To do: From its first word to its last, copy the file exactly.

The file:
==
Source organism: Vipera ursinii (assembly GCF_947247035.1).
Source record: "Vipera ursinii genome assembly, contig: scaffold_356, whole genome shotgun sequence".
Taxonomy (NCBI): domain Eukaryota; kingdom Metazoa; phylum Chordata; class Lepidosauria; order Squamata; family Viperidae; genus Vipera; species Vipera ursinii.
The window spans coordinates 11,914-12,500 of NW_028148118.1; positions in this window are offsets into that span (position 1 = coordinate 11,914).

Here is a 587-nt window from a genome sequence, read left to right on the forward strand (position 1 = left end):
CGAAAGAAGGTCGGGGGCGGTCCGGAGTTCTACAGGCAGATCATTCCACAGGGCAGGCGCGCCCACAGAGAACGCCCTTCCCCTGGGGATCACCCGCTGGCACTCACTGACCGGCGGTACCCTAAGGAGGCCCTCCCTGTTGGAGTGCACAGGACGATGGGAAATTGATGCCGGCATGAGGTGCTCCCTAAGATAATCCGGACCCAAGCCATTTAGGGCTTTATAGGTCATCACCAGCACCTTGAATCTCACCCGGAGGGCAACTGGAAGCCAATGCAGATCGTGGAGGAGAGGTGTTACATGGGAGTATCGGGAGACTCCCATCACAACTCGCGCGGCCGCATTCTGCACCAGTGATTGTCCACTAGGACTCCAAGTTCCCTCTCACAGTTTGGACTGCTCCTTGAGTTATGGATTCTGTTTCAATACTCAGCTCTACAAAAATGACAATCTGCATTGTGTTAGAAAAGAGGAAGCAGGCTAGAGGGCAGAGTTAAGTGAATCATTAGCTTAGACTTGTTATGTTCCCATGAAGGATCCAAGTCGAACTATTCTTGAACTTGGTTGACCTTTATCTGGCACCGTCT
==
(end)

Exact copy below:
Source organism: Vipera ursinii (assembly GCF_947247035.1).
Source record: "Vipera ursinii genome assembly, contig: scaffold_356, whole genome shotgun sequence".
Taxonomy (NCBI): domain Eukaryota; kingdom Metazoa; phylum Chordata; class Lepidosauria; order Squamata; family Viperidae; genus Vipera; species Vipera ursinii.
The window spans coordinates 11,914-12,500 of NW_028148118.1; positions in this window are offsets into that span (position 1 = coordinate 11,914).

Here is a 587-nt window from a genome sequence, read left to right on the forward strand (position 1 = left end):
CGAAAGAAGGTCGGGGGCGGTCCGGAGTTCTACAGGCAGATCATTCCACAGGGCAGGCGCGCCCACAGAGAACGCCCTTCCCCTGGGGATCACCCGCTGGCACTCACTGACCGGCGGTACCCTAAGGAGGCCCTCCCTGTTGGAGTGCACAGGACGATGGGAAATTGATGCCGGCATGAGGTGCTCCCTAAGATAATCCGGACCCAAGCCATTTAGGGCTTTATAGGTCATCACCAGCACCTTGAATCTCACCCGGAGGGCAACTGGAAGCCAATGCAGATCGTGGAGGAGAGGTGTTACATGGGAGTATCGGGAGACTCCCATCACAACTCGCGCGGCCGCATTCTGCACCAGTGATTGTCCACTAGGACTCCAAGTTCCCTCTCACAGTTTGGACTGCTCCTTGAGTTATGGATTCTGTTTCAATACTCAGCTCTACAAAAATGACAATCTGCATTGTGTTAGAAAAGAGGAAGCAGGCTAGAGGGCAGAGTTAAGTGAATCATTAGCTTAGACTTGTTATGTTCCCATGAAGGATCCAAGTCGAACTATTCTTGAACTTGGTTGACCTTTATCTGGCACCGTCT